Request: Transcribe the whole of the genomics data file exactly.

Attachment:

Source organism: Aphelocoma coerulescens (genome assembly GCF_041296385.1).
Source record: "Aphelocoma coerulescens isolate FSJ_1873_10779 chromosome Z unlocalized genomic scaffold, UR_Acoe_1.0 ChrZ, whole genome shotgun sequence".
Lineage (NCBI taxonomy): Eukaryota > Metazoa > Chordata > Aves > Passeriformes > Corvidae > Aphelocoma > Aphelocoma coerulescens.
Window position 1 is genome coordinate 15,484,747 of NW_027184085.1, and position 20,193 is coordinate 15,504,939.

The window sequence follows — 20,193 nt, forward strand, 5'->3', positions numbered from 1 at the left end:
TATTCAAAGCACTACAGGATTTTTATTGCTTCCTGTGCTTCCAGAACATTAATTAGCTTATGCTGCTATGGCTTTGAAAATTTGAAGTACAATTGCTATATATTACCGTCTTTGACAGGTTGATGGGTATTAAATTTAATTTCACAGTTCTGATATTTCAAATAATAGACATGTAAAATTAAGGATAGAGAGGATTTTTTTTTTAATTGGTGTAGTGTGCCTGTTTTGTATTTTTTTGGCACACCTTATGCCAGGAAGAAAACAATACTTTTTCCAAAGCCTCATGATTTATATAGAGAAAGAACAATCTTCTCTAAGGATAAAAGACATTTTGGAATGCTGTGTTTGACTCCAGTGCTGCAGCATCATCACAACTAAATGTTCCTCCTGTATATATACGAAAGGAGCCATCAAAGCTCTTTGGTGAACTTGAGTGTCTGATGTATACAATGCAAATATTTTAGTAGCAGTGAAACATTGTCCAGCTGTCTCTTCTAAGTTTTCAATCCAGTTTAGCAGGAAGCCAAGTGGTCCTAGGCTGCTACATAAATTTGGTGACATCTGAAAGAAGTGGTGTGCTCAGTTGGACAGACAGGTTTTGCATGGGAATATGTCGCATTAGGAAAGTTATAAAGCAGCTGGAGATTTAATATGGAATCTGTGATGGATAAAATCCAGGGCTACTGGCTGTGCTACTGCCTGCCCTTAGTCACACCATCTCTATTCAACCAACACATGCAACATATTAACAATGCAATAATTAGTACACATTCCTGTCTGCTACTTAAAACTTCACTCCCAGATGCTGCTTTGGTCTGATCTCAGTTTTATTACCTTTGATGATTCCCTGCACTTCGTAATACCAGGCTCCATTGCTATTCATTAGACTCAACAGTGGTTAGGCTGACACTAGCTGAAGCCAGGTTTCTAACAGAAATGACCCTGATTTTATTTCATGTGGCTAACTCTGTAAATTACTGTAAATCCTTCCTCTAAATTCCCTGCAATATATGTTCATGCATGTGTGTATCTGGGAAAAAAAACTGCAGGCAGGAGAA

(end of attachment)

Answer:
Source organism: Aphelocoma coerulescens (genome assembly GCF_041296385.1).
Source record: "Aphelocoma coerulescens isolate FSJ_1873_10779 chromosome Z unlocalized genomic scaffold, UR_Acoe_1.0 ChrZ, whole genome shotgun sequence".
Lineage (NCBI taxonomy): Eukaryota > Metazoa > Chordata > Aves > Passeriformes > Corvidae > Aphelocoma > Aphelocoma coerulescens.
Window position 1 is genome coordinate 15,484,747 of NW_027184085.1, and position 20,193 is coordinate 15,504,939.

The window sequence follows — 20,193 nt, forward strand, 5'->3', positions numbered from 1 at the left end:
TATTCAAAGCACTACAGGATTTTTATTGCTTCCTGTGCTTCCAGAACATTAATTAGCTTATGCTGCTATGGCTTTGAAAATTTGAAGTACAATTGCTATATATTACCGTCTTTGACAGGTTGATGGGTATTAAATTTAATTTCACAGTTCTGATATTTCAAATAATAGACATGTAAAATTAAGGATAGAGAGGATTTTTTTTTTAATTGGTGTAGTGTGCCTGTTTTGTATTTTTTTGGCACACCTTATGCCAGGAAGAAAACAATACTTTTTCCAAAGCCTCATGATTTATATAGAGAAAGAACAATCTTCTCTAAGGATAAAAGACATTTTGGAATGCTGTGTTTGACTCCAGTGCTGCAGCATCATCACAACTAAATGTTCCTCCTGTATATATACGAAAGGAGCCATCAAAGCTCTTTGGTGAACTTGAGTGTCTGATGTATACAATGCAAATATTTTAGTAGCAGTGAAACATTGTCCAGCTGTCTCTTCTAAGTTTTCAATCCAGTTTAGCAGGAAGCCAAGTGGTCCTAGGCTGCTACATAAATTTGGTGACATCTGAAAGAAGTGGTGTGCTCAGTTGGACAGACAGGTTTTGCATGGGAATATGTCGCATTAGGAAAGTTATAAAGCAGCTGGAGATTTAATATGGAATCTGTGATGGATAAAATCCAGGGCTACTGGCTGTGCTACTGCCTGCCCTTAGTCACACCATCTCTATTCAACCAACACATGCAACATATTAACAATGCAATAATTAGTACACATTCCTGTCTGCTACTTAAAACTTCACTCCCAGATGCTGCTTTGGTCTGATCTCAGTTTTATTACCTTTGATGATTCCCTGCACTTCGTAATACCAGGCTCCATTGCTATTCATTAGACTCAACAGTGGTTAGGCTGACACTAGCTGAAGCCAGGTTTCTAACAGAAATGACCCTGATTTTATTTCATGTGGCTAACTCTGTAAATTACTGTAAATCCTTCCTCTAAATTCCCTGCAATATATGTTCATGCATGTGTGTATCTGGGAAAAAAAACTGCAGGCAGGAGAA